In question is how it will fare in what is actually a capital-intensive business. It’s starting with a pricey product that looks even more like the original Lotus Elise gas-powered car than Tesla’s Roadster – and Tesla has succeeded so far, while, speaking of history, that is where another aspirational company also headed by a non-American transplant, Fisker Automotive, seems to be slipping into.

Wishing to establish new history, Detroit Electric is looking for more investors, and of course, customers for the SP:01 which will have its global reveal at the Shanghai Motor Show on April 20.

After five years of intense research and investment in its pending product line, the company is offering signups for test drives for would-be buyers. The SP:01, priced from $135,000, will come with a three-year, 30,000-mile warranty with an optional extension for the battery to five years and 50,000 miles.

More information can be found at Detroit Electric’s Web site.


Mar 13

Will the BMW i3 with ‘not intended for daily use’ range extender meet US buyer expectations?


Yesterday I was contacted by John Voelcker, senior editor of Green Car Reports, kindly asking what I thought of a piece he wrote comparing what is known of the pending BMW i3 with range extender to the Chevy Volt.

His article ponders whether BMW is possibly setting itself up for a new variant on “range anxiety” in the North American market because the motorcycle-based two-cylinder petrol backup may not be enough to match the output of the EV it is meant to support.

In BMW’s view, the “ReX” range extender – its displacement may be 800cc but this is not official – may lead the car to dip into its 21-22-kwh battery’s energy buffer.


Power may be fine in range-extended mode on a level grade, but up long hills, or at speed, or in other taxing scenarios, the performance may tail off in range-extended mode.

The i3’s electric motor is expected to deliver 170 horsepower (125 kw) of peak power to its rear wheels. A suitable ratio for the gas-to-electric output would be 1:2. The Volt is set up this way. Its electric output is rated at 149 horsepower (111 kw), and its gas range extender is around half that at 74 horsepower (55 kw).

It’s not out of the question that an 800cc BMW motorcycle-based engine would be able to deliver half of the 170 peak horsepower of the i3’s traction motor, but that would be pushing it. A parallel twin from one of its liquid-cooled 800cc bikes is capable of 85-90 horsepower, but usually they must be spun to around 8,900 rpm to achieve peak power.

Do you think BMW will make the genset in the i3 a 9,000 rpm screamer? If not, its gas-to-electric ratio will likely be less than the Volt’s, and this is assuming it’s an 800cc. BMW also has a 650cc parallel twin motorcycle engine, so this is an open question.

What is known to date is the stated design parameters set by BMW are not the same as GM established with the Volt. The Volt, as you know, can be driven on gas alone if someone wanted to do it, but the BMW’s tiny range extender may not be able to do this as well.


“Consider, for example, a heavily loaded range-extended electric car on a 10-mile uphill grade at freeway speeds,” writes Voelcker of a situation where the i3 may come up short in range-extended mode, “Once the buffer capacity of the pack is depleted, would a 40- or 50-kw generator be enough to keep the i3 at maximum speed on that freeway?”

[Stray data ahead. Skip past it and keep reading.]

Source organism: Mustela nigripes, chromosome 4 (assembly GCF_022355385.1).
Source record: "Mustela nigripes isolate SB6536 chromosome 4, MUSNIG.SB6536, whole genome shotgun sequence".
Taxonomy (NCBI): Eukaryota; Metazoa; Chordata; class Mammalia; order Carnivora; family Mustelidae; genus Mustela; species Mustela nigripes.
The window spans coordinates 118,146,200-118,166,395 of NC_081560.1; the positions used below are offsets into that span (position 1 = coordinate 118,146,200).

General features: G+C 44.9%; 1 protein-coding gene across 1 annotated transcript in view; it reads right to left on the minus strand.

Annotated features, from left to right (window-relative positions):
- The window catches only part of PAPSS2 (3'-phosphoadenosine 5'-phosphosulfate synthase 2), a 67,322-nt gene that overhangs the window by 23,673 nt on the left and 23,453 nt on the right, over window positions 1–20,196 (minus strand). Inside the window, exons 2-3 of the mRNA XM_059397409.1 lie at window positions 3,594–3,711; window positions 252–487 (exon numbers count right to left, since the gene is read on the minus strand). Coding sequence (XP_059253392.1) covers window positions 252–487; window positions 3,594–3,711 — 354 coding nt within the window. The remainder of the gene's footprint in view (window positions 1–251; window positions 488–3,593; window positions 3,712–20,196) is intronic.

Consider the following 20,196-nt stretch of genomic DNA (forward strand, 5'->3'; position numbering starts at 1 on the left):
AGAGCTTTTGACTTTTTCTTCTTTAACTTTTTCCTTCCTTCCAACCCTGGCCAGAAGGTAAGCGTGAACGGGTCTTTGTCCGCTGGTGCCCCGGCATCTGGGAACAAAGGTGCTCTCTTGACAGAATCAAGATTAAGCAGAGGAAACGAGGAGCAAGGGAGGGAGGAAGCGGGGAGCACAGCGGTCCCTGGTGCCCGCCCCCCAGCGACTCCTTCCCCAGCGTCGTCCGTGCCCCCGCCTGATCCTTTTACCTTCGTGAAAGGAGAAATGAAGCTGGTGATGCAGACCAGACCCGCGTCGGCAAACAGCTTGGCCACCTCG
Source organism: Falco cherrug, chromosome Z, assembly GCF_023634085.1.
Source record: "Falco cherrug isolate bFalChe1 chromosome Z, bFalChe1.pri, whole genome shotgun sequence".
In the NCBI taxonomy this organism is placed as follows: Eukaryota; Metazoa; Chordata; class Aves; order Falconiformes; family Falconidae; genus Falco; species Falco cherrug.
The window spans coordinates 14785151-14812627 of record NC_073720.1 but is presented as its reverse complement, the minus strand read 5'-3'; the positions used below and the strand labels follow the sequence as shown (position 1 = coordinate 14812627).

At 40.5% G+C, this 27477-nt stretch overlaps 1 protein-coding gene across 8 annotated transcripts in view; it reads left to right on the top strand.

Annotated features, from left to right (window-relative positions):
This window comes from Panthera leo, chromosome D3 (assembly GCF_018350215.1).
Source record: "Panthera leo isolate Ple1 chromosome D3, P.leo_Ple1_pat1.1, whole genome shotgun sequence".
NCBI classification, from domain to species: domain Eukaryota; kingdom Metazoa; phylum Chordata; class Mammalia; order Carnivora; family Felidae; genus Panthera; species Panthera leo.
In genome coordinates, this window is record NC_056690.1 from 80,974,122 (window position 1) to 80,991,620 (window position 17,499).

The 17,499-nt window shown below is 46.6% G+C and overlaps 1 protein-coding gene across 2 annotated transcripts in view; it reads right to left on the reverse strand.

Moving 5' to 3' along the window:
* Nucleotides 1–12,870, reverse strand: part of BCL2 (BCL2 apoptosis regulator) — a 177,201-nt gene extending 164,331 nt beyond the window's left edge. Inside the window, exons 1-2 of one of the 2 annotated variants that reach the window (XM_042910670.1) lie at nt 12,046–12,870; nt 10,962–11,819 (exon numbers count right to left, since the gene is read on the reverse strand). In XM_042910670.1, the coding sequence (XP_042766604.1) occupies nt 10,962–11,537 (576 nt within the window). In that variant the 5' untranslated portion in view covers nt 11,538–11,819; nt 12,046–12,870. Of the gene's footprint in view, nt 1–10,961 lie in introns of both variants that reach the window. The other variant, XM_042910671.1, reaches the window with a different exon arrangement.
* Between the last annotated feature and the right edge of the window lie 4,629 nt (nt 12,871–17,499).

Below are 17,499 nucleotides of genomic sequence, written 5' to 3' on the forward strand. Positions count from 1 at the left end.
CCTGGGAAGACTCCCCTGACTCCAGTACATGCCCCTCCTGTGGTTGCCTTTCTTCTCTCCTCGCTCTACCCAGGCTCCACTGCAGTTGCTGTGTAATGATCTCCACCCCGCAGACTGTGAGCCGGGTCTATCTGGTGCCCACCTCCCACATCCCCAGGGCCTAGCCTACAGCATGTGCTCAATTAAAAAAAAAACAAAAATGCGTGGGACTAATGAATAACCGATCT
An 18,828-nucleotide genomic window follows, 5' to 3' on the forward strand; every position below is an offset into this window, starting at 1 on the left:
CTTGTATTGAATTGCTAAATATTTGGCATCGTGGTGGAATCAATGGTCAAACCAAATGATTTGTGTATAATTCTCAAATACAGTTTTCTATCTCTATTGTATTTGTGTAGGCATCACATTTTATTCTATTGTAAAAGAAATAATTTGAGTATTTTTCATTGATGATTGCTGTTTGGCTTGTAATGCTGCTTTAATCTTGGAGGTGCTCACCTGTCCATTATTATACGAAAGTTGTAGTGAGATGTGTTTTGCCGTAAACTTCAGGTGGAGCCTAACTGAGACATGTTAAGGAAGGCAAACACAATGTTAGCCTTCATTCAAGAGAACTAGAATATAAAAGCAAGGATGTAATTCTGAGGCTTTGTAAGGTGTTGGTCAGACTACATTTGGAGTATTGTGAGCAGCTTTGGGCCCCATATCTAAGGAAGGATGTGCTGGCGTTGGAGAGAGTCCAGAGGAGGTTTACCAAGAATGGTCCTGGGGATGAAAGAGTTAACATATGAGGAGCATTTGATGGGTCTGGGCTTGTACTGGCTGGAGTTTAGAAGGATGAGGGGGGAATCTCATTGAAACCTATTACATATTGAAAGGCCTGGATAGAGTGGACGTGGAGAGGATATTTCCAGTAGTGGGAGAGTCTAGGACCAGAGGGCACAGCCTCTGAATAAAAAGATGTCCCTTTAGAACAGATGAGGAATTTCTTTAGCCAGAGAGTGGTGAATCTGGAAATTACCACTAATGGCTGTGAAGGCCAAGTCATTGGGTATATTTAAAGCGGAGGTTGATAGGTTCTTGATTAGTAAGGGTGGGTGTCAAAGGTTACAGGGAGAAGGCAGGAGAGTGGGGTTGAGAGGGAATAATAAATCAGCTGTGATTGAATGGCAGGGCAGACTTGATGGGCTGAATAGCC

BMW has said it expects the estimated 100 mile or so EV range its i3 will provide will suffice, and so its range extender is there mainly like a spare gas can to get the driver to a charger if needed.

The car’s fuel tank is only expected to be 2-3 gallons which would only double the EV range. These decisions are being made by BMW in order to comply with California’s arcane requirements to still be considered a “zero-emissions vehicle” (even if it does emit some hydrocarbons anyway).

One thing that’s true of GM’s engineers is they know the American mindset, and what will satisfy drivers for the most part.

A contrast may be seen in BMW’s philosophy as evidenced by BMW’s global R&D chief, Herbert Diess, who was quoted recently saying the i3’s range extender is not designed to be used day in, day out, as the Volt’s range extender is capable of.

“The range extender is not intended for daily use. It’s for situations when the driver needs to extend the range of the vehicle to reach the next charging station,” said Diess. “Therefore, the i3 probably won’t be the choice for customers with a need for an extended range.”

Instead, a plug-in hybrid would be a better choice, Diess said. He also said BMW expects people may flock to the range-extended version at first, but as the car becomes known, those opting for the range-extended i3 will diminish from half of all buyers, to just one-fifth.

“It is more of an issue for those who have not yet had a chance to use an electric car,” said Diess of the range-extender option. “After a few days, they usually discover that a base range of [100 miles] is sufficient to limit recharging to about two times a week. In most cases where people first think they need a range extender, it actually never is used.”

BMW is making the i3 a global car aimed also at Europe and Asia where distances traveled are more often shorter, and driver requirements are different than in the U.S.